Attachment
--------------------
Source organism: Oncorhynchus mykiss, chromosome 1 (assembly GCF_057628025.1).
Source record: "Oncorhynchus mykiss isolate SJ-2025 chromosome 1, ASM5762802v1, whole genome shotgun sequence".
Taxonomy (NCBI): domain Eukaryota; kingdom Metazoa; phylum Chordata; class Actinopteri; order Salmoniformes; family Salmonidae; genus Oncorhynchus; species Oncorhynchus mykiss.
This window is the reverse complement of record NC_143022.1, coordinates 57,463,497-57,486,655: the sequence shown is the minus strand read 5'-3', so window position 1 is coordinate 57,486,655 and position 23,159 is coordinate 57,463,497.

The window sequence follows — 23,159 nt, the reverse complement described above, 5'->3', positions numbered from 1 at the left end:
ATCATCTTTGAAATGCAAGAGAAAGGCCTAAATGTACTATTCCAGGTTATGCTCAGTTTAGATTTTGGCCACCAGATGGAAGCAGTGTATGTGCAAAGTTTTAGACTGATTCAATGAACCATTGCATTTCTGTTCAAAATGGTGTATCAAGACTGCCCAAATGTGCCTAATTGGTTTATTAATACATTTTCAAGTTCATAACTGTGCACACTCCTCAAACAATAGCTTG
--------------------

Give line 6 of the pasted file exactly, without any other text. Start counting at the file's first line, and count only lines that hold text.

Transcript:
ATCATCTTTGAAATGCAAGAGAAAGGCCTAAATGTACTATTCCAGGTTATGCTCAGTTTAGATTTTGGCCACCAGATGGAAGCAGTGTATGTGCAAAGTTTTAGACTGATTCAATGAACCATTGCATTTCTGTTCAAAATGGTGTATCAAGACTGCCCAAATGTGCCTAATTGGTTTATTAATACATTTTCAAGTTCATAACTGTGCACACTCCTCAAACAATAGCTTG